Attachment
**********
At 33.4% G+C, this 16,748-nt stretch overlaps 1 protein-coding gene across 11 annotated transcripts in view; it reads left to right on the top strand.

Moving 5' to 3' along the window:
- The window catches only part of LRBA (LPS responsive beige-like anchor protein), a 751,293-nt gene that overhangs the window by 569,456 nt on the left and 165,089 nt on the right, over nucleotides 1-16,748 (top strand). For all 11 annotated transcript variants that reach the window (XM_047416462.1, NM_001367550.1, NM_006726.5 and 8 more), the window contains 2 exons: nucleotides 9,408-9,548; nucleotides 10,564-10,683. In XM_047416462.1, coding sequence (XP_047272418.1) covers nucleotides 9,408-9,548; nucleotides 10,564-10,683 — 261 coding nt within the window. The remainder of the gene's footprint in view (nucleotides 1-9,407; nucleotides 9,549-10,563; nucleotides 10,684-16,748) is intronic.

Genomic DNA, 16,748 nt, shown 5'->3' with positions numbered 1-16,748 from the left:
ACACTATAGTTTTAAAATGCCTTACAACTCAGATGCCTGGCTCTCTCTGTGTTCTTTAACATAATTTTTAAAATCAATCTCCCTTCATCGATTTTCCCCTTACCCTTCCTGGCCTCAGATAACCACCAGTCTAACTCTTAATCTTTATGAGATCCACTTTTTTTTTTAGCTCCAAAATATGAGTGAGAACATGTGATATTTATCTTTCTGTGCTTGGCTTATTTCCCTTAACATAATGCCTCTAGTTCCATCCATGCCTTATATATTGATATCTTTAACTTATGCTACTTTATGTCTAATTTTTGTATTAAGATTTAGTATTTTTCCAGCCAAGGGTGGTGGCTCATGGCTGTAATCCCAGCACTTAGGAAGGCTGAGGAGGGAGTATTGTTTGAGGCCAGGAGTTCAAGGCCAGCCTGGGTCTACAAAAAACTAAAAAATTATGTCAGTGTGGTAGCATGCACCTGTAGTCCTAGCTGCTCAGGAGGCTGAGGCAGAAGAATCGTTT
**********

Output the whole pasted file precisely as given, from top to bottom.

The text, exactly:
At 33.4% G+C, this 16,748-nt stretch overlaps 1 protein-coding gene across 11 annotated transcripts in view; it reads left to right on the top strand.

Moving 5' to 3' along the window:
- The window catches only part of LRBA (LPS responsive beige-like anchor protein), a 751,293-nt gene that overhangs the window by 569,456 nt on the left and 165,089 nt on the right, over nucleotides 1-16,748 (top strand). For all 11 annotated transcript variants that reach the window (XM_047416462.1, NM_001367550.1, NM_006726.5 and 8 more), the window contains 2 exons: nucleotides 9,408-9,548; nucleotides 10,564-10,683. In XM_047416462.1, coding sequence (XP_047272418.1) covers nucleotides 9,408-9,548; nucleotides 10,564-10,683 — 261 coding nt within the window. The remainder of the gene's footprint in view (nucleotides 1-9,407; nucleotides 9,549-10,563; nucleotides 10,684-16,748) is intronic.

Genomic DNA, 16,748 nt, shown 5'->3' with positions numbered 1-16,748 from the left:
ACACTATAGTTTTAAAATGCCTTACAACTCAGATGCCTGGCTCTCTCTGTGTTCTTTAACATAATTTTTAAAATCAATCTCCCTTCATCGATTTTCCCCTTACCCTTCCTGGCCTCAGATAACCACCAGTCTAACTCTTAATCTTTATGAGATCCACTTTTTTTTTTAGCTCCAAAATATGAGTGAGAACATGTGATATTTATCTTTCTGTGCTTGGCTTATTTCCCTTAACATAATGCCTCTAGTTCCATCCATGCCTTATATATTGATATCTTTAACTTATGCTACTTTATGTCTAATTTTTGTATTAAGATTTAGTATTTTTCCAGCCAAGGGTGGTGGCTCATGGCTGTAATCCCAGCACTTAGGAAGGCTGAGGAGGGAGTATTGTTTGAGGCCAGGAGTTCAAGGCCAGCCTGGGTCTACAAAAAACTAAAAAATTATGTCAGTGTGGTAGCATGCACCTGTAGTCCTAGCTGCTCAGGAGGCTGAGGCAGAAGAATCGTTT